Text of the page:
Nerdy tidbits from my life as a software engineer

Wednesday, May 13, 2009

Styling a Window Background With a Logo

I finally have a chance to get working with the WPF again.  It’s been a long time, and it’s funny how quickly you both forget and remember things.  A lot of time all I need is a quick look at a reference book and my memory kicks in.  And then there are those things that you wonder how you ever understood in the first place.

I had a friend of mine whip up a simple logo / icon for my current project.  It’s super slick looking, and I want to get it into whatever windows and dialogs and webpages that I can.  Nice UI’s make your work look professional, and if there’s one thing I’ve learned about software, it’s that first impressions make a lasting impact.  All it takes are a few wiz-bang, flashy effects and your customers are instantly impressed.  Of course, you still need to deliver…but that’s another issue.

So I had a great idea to use the logo as the background for all of my windows by using some styles and a VisualBrush.  It’s funny how a seemingly simple project could wrack your brain for a few hours.  The main problem was that, for some reason, there is no trivial way to set the filler background color for a VisualBrush, and so it defaults to black.  So say, for example, that your logo .xaml resource is ~150 x ~76.  What you want is for the visual to be drawn in the center of the window, uniform scaled (so that there’s no distortion), with the rest of the background color set to whatever other color you want.  Since it’s very unlikely that your windows will be sized to exactly fit the 150 x 76 dimensions of the logo, there will inevitably be some dead space in your window.  And what you can’t have is for the background color of the logo to be different from the background color of that dead space.

The other alternative is to scale your logo to either Fill or UniformToFill.  But neither of those options are ideal.  One distorts the logo, and the other will end up clipping much of it off screen.  So you end up having to do some canvas-within-a-canvas scaling magic to get it working properly:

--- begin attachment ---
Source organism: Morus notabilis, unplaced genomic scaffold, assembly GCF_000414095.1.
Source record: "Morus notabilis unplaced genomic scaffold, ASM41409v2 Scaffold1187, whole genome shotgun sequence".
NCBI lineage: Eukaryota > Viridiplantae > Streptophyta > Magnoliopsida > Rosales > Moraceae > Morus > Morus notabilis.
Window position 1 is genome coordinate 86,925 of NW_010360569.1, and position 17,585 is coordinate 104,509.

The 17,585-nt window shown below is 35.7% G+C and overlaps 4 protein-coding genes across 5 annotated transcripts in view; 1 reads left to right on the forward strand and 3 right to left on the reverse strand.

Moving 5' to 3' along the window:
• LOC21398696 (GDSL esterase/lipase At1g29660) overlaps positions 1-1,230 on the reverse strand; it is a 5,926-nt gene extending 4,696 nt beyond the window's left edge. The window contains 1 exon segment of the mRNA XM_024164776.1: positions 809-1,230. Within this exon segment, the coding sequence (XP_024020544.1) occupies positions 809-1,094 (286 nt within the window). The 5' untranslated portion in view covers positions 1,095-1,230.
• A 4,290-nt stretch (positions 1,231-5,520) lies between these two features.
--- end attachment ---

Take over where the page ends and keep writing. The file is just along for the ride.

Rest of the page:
<ResourceDictionary xmlns="http://schemas.microsoft.com/winfx/2006/xaml/presentation"
                    xmlns:x="http://schemas.microsoft.com/winfx/2006/xaml">

    <!-- The logo was exported into .xaml from Adobe Illustrator -->
    <!-- It is defined in a ResourceDictionary as a Canvas with x:Key="Logo" -->
    <ResourceDictionary.MergedDictionaries>
        <ResourceDictionary Source="..\ResourceDictionaries\Logo.xaml" />
    </ResourceDictionary.MergedDictionaries>

    <Style x:Key="WindowStyle"
           TargetType="{x:Type Window}">
        <Setter Property="Background">
            <Setter.Value>
                <VisualBrush Stretch="UniformToFill">
                    <VisualBrush.Visual>
                        <Canvas Width="100"
                                Height="100" 
                                Background="White">
                            <Canvas Canvas.Left="2"
                                    Canvas.Top="2"
                                    Width="96"
                                    Height="96">
                                <Canvas.Background>
                                    <VisualBrush Visual="{StaticResource Logo}"
                                                 Stretch="Uniform"
                                                 Opacity=".25" />
                                </Canvas.Background>
                            </Canvas>
                        </Canvas>
                    </VisualBrush.Visual>
                </VisualBrush>
            </Setter.Value>
        </Setter>
        <Setter Property="Icon"
                Value="..\Logo.ico" />
    </Style>

</ResourceDictionary>

This looks trivial, but the trick was to realize that the logo’s canvas needed to be placed inside another canvas that was UniformToFill.  Any other value and the logo ends up distorted.  For instance, if the outer VisualBrush is set to Fill, then the inner logo ends up being stretched even though it’s set to Uniform.  Setting it to None or Uniform doesn’t work either, because the result is black-colored dead-space.  But setting the outer to UniformToFill causes it to expand to cover the entire background of the window, while the inner canvas’ content is resized to fit the space it’s given.

There may be a better way to do this, I don’t know.  But for now the logo is looking pretty slick.  So I’m going to keep it this way.

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